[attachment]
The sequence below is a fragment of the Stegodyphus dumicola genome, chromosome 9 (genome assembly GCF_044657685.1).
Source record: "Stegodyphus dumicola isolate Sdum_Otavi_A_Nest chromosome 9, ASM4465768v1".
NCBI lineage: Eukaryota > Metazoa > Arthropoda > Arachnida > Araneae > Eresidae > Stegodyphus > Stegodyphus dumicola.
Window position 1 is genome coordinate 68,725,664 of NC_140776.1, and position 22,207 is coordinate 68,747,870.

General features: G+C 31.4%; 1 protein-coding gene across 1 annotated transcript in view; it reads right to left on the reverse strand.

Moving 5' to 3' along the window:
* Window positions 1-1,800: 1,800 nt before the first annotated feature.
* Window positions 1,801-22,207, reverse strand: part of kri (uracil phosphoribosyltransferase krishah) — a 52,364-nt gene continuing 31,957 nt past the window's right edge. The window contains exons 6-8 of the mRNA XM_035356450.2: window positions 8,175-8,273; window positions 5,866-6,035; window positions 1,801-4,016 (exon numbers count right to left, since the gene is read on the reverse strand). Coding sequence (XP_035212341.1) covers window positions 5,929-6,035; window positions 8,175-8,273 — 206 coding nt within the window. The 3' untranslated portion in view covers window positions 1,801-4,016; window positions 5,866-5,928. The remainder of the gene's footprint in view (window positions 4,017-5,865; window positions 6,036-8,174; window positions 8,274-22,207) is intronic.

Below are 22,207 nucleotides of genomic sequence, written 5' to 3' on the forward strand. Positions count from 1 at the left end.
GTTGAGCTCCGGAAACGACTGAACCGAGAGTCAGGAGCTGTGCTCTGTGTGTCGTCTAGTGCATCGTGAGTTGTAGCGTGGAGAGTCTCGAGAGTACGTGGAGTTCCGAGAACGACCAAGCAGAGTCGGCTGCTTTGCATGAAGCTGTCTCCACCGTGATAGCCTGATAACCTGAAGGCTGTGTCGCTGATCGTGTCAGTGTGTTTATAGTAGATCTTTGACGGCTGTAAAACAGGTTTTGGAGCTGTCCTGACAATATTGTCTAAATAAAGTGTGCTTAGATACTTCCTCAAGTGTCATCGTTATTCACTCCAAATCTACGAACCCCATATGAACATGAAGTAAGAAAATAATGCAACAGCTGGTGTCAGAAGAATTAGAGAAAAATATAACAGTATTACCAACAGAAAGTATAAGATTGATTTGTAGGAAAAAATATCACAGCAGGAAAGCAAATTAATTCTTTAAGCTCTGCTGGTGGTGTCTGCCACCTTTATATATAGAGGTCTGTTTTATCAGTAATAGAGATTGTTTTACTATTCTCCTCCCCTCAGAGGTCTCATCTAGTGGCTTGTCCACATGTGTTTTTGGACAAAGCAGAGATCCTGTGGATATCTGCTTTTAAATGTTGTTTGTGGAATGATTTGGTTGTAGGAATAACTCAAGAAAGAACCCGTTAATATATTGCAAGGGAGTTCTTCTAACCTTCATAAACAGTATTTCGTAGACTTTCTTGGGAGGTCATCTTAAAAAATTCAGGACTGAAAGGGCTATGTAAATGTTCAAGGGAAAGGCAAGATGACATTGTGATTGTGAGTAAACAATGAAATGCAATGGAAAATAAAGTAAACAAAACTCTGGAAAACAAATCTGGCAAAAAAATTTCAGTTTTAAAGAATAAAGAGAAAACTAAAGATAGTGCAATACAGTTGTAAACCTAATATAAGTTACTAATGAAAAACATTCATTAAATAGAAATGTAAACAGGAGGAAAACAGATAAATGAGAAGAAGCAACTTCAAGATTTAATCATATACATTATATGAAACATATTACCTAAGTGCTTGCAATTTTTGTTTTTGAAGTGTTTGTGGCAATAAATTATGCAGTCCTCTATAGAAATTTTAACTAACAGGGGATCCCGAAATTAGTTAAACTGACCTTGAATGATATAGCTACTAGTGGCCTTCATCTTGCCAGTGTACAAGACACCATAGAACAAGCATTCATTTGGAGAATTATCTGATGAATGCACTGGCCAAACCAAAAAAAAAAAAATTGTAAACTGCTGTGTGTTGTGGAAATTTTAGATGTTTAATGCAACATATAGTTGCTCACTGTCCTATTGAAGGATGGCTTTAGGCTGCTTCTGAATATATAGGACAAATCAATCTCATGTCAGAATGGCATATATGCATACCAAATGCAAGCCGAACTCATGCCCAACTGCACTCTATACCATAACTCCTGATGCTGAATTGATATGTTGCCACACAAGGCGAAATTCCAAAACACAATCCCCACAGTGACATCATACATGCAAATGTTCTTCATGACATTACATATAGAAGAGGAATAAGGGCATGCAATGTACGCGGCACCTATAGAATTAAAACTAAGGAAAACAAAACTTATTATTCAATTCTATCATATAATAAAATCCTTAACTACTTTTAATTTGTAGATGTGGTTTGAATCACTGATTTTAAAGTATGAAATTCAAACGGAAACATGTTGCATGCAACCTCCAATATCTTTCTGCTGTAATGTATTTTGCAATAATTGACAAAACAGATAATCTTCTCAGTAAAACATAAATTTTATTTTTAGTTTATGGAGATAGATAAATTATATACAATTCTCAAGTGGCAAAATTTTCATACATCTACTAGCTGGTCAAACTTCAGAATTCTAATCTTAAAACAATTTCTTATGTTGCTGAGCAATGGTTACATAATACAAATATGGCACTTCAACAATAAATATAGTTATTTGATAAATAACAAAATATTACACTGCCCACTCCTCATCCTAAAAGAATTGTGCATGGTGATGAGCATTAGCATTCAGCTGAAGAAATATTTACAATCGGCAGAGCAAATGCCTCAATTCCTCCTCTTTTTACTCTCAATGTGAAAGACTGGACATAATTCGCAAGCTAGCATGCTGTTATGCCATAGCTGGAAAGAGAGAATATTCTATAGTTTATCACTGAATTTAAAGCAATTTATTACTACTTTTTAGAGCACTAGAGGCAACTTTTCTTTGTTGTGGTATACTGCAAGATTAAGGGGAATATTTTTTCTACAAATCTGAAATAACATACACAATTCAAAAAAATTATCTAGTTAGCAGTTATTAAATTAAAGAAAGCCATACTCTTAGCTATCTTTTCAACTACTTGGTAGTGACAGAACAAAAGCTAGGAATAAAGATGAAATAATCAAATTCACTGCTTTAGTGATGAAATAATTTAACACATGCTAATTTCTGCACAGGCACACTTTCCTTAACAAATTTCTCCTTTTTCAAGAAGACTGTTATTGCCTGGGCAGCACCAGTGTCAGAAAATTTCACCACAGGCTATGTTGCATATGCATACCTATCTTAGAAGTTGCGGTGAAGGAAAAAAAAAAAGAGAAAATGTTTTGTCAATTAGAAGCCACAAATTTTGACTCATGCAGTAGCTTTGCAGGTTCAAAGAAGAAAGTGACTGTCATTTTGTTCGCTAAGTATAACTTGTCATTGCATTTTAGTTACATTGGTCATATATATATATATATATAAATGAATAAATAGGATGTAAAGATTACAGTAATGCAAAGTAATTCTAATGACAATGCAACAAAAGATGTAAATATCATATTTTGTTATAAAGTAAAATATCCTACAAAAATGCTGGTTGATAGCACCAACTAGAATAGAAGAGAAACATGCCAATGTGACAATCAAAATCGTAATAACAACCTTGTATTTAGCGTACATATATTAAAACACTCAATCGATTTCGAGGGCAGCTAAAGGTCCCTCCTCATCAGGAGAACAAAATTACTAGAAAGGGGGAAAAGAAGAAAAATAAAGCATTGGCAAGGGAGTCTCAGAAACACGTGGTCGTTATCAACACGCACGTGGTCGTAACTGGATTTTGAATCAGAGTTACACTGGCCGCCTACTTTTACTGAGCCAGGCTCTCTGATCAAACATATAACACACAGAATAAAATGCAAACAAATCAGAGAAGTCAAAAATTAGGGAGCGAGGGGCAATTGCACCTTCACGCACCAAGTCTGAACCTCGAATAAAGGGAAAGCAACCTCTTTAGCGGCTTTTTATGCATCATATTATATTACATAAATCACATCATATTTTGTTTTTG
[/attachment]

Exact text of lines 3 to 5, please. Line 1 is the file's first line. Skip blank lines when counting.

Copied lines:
NCBI lineage: Eukaryota > Metazoa > Arthropoda > Arachnida > Araneae > Eresidae > Stegodyphus > Stegodyphus dumicola.
Window position 1 is genome coordinate 68,725,664 of NC_140776.1, and position 22,207 is coordinate 68,747,870.

General features: G+C 31.4%; 1 protein-coding gene across 1 annotated transcript in view; it reads right to left on the reverse strand.